Third, the reaction so far by China and most other trading partners has been to engage in a tit-for-tat retaliation against the U.S., but there is little desire by these countries to wage a full-scale trade war with the U.S.

Fourth, on July 11 the U.S. Senate, by an 88-11 vote, approved a motion backing a role for Congress in requiring tariffs based on national security, such as those Trump imposed on steel and aluminum imports and is considering on automobiles. The nonbinding motion does not curtail the president's authority to impose tariffs but does indicate a growing concern, even among Republicans, that Trump is abusing Section 232 of the Trade Expansion Act of 1962 by invoking national security as a justification to impose the tariffs. Many trade experts believe that China does engage in trade practices detrimental to the U.S. and the world trade system but that the imposition of tariffs is a blunt instrument that can create unanticipated consequences given the interconnectedness of global supply chains.

Fifth, the possibility of tariffs being imposed on automobiles has led companies such as General Motors to warn that the move could backfire, leading to "less investment, fewer jobs and lower wages" for its employees. And agricultural interests fear that retaliatory tariffs by America's trading partners, especially by China, could dramatically reduce U.S. agricultural exports abroad.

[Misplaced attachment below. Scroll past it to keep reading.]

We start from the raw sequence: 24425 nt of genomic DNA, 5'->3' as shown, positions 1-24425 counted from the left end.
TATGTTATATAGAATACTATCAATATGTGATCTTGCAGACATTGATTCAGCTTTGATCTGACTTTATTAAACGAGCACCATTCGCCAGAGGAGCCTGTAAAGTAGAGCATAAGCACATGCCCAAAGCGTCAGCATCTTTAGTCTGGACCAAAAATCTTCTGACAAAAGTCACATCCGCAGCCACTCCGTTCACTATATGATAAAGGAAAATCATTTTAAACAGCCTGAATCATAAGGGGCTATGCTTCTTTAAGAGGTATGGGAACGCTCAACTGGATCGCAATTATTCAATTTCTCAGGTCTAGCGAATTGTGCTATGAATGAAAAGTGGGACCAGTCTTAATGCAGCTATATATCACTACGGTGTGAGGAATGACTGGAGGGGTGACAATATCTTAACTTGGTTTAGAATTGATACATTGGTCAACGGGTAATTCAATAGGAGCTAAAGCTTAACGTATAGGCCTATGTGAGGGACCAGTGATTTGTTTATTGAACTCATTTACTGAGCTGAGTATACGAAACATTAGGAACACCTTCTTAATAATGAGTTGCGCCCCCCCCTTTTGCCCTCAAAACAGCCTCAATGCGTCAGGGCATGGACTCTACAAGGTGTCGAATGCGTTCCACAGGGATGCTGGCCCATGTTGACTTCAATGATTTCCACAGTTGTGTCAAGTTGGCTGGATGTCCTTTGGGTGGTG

Finally, Trump's tendency to conflate national security (e.g., recruiting China to persuade North Korea to abandon its missiles and nuclear weapons), trade (e.g., imposing tariffs on Chinese products to reduce the bilateral trade imbalance), and his family's business interests (e.g., in China, the U.S., and third countries) is another factor that leads many to despair that we are in "uncharted waters."

How will the global trading system cope with Trump the disrupter? Given that the U.S. operates on a two-year election cycle, whereas many of America's trading partners, including especially China and Japan, operate on a 5-, 10-, or even 20-year strategic framework, one approach that these countries are likely to take is the "rope-a-dope" tactic in boxing, where the boxer pretends to be trapped against the ropes, goading an opponent to throw punches that are absorbed by the elasticity of the ropes, wearing out the opponent over time so that the boxer can land effective counterpunches and eventually prevail. In other words, America's trading partners may simply try to ride out the storm and bide their time over the long term.

The impatient boxer wanting to land a quick and dramatic knockout punch in the early rounds is unlikely to succeed in the complex arena of global trade, which increasingly requires strategy, multilateral coalition-building, and endurance. No better example of this can be found than in the just-signed economic partnership agreement between Japan and the European Union, which creates the world's largest free trade zone, accounting for 37% of the world's trade by value and which required strategic intent, multilateral cooperation, and years of "pre-negotiations" and over five years of actual negotiations.

Glen S. Fukushima is a senior fellow at the Center for American Progress in Washington, D.C., and served as deputy assistant United States Trade Representative for Japan and China and as president of the American Chamber of Commerce in Japan.